Sociolinguistics LECTURE24 Sociolinguistics Introduction to sociolinguistics Different dialects
- Slides: 7
Sociolinguistics • • • Introduction to sociolinguistics Different dialects Varieties of dialects Grammatical accuracy Different language community Language vocabulary
Sociolinguistics § • • A detailed explanation The exotic character of language The familiar language Language communities Language in relation to society
Sociolinguistics • However, everyday use of Alsatian is a strong marker of local identity; it is an important part of being Alsatian in France. • We can contrast this situation with that in another area of France. • In Brittany a separatist movement, that is, a movement for local autonomy if not complete independence, is centered on Breton, a language which, unfortunately for those who speak it, is in serious decline. • Breton identity no longer has the support of widespread use of the language.
Sociolinguistics • The various relationships among languages and dialects discussed above can be used to show the concepts of ‘power’ and ‘solidarity’ help us understand what is happening. • Power requires some kind of asymmetrical relationship between entities: one has more of something that is important, e. g. status, money, influence, etc. , than the other or others. • A language has more power than any of its dialects. • It is the powerful dialect but it has become so because of non-linguistic factors.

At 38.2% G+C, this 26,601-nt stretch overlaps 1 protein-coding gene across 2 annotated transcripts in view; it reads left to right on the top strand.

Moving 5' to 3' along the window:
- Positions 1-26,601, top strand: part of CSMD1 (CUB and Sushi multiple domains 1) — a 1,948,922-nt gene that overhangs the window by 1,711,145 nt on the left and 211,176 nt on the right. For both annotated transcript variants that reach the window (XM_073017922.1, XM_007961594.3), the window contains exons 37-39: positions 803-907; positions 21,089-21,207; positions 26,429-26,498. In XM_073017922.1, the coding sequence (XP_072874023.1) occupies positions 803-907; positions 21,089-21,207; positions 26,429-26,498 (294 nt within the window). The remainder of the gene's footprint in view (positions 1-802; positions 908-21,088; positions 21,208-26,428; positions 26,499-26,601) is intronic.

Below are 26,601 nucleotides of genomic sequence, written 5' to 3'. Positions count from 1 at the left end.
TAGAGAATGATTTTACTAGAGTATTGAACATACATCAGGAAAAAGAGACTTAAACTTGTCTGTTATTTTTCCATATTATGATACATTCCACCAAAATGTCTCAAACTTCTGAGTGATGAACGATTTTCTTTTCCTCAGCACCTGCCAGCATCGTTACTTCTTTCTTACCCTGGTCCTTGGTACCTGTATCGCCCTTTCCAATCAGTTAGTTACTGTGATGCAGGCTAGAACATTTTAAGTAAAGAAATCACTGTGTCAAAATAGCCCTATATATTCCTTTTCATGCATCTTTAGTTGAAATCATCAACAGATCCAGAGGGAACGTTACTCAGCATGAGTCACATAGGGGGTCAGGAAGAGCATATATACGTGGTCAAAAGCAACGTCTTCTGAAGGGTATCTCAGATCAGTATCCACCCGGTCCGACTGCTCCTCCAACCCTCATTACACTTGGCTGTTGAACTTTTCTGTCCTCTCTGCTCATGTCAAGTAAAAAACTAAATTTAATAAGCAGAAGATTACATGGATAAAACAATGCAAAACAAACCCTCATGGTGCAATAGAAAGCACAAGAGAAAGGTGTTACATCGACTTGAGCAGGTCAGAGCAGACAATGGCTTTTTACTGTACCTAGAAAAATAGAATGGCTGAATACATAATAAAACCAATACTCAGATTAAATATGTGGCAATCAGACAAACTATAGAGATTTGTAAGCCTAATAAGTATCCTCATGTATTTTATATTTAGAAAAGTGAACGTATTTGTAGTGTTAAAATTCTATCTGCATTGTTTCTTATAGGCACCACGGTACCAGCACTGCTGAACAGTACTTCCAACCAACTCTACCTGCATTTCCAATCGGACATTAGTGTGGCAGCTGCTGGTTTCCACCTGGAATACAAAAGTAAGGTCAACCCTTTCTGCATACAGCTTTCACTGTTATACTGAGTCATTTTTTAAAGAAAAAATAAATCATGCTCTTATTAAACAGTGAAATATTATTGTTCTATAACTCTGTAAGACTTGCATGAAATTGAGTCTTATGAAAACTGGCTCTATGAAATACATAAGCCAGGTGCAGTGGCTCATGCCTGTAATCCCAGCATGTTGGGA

Sociolinguistics • Standard English and Parisian French are good examples. • Solidarity, on the other hand, is a feeling of equality that people have with one another. • They have a common interest around which they will bond. • A feeling of solidarity can lead people to preserve a local dialect or an endangered language to resist power, or to insist on independence. • It accounts for the persistence of local dialects, the modernization of Hebrew, and the separation of Serbo. Croatian into Serbian and Croatian.
Sociolinguistics • The language–dialect situation along the border between the Netherlands and • Germany is an interesting one. • Historically, there was a continuum of dialects of one language, but the two that eventually became standardized as the languages of the Netherlands and Germany, Standard Dutch and Standard German, are not mutually intelligible, that is, a speaker of one cannot understand a speaker of the other. • In the border area speakers of the local varieties of Dutch and German still exist within that dialect continuum and remain largely intelligible to one another, yet the people on one side of the border say they speak a variety of Dutch and those on the other side say they speak a variety of German.